Get hive at your next festival in the B-and-Bee

B and bee unit complete
© Hannes Geipel, Achilles Design

We recently noted that music festivals are environmental disasters, with people leaving " tents, sleeping bags, clothes, food, and booze behind after they're done partying all weekend."

© Hannes Geipel, Achilles Design

B-AND-BEE tries to change all that. They have created a hive for people, clever hexagonal modules that can be stacked up to four high, holding up to 50 party people in a thousand square feet. Each cell has a power supply, a light, locker and luggage storage.

© Hannes Geipel, Achilles Design

Co-inventor Barbara Vanthorre tells Dezeen: "We thought, why not stack a honeycomb, not for bees, but for festival goers to offer a very comfortable, cozy alternative for the overbooked and overpriced hotels during festival times?"

© Hannes Geipel, Achilles Design

One reason why not might be that the hexagonal shape isn't very efficient. The double bed is sort of floating in the middle, reducing headroom, although the space underneath is good for storage, and the bed appears to fold up into a sofa.

It's one thing to design units like this, but the bigger problem is deploying and managing them. The designers explain:

Sometimes good design can easily fail in a poorly designed system. So to insure that B-AND-BEE isn’t just a good idea on paper and small tests, we developed a sophisticated product-service system including transportation, operation and maintenance. B-AND-BEE is a fine example of socially and environmentally responsible industrial design. The services behind B-AND-BEE are based on the social economy. The materials used are durable and help reduce the heavy ecological footprint festivals usually have.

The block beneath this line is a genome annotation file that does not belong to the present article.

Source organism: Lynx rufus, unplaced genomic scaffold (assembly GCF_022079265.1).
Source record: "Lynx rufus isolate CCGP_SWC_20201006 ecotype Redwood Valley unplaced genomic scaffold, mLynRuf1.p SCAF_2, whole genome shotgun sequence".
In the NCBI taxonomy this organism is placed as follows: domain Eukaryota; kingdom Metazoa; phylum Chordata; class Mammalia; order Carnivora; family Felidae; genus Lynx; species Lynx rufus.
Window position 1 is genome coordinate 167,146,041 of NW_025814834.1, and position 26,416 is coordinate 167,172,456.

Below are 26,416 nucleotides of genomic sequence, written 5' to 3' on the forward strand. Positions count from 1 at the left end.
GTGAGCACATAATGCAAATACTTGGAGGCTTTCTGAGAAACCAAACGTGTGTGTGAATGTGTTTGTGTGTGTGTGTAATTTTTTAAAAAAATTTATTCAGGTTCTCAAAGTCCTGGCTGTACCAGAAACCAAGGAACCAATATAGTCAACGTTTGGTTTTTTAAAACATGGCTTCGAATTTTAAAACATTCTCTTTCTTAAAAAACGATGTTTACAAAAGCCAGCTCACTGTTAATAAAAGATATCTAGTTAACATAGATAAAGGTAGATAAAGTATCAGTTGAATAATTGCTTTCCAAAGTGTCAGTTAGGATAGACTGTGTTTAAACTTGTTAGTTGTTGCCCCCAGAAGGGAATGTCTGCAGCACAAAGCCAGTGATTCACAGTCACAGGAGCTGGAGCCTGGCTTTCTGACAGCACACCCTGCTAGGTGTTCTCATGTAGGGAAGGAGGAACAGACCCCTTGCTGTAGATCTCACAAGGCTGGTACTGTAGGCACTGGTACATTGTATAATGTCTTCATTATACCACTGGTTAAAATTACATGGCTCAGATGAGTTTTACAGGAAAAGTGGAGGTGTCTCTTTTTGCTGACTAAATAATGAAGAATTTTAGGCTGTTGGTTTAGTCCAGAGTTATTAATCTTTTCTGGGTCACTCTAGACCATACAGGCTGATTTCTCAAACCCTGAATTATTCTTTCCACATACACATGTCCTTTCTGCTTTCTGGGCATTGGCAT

© Hannes Geipel, Achilles Design

Turning it into a product service system where one can rent space instead of having to bring a tent (and possibly forget or abandon it) is one great advantage of this concept. Another is the density, packing more people into a smaller area. The designers tried to "meet all the requirements and the specific needs of all the stakeholders, our team was in constant consultation with security agencies, festival organizations and urban services." So perhaps the garbage will get picked up.

They are testing the system at a festival in Belgium this weekend and hope to have B-AND-BEE colonies doing the festival circuit next year. More at B-and-bee, via Dezeen.

© Hannes Geipel, Achilles Design

There is a whole consortium behind this:

Only one year ago this concept, imagined by Compaan and Labeur vzw, won a creative competition in Antwerp. Compaan and Labeur then decided to join forces with One Small Step and Achilles Design to apply for the prestigious innovation scholarship CICI 2014, powered by Flanders DC and IWT.

Tags: Belgium | Camping | Designers | Less Is More | Small Spaces

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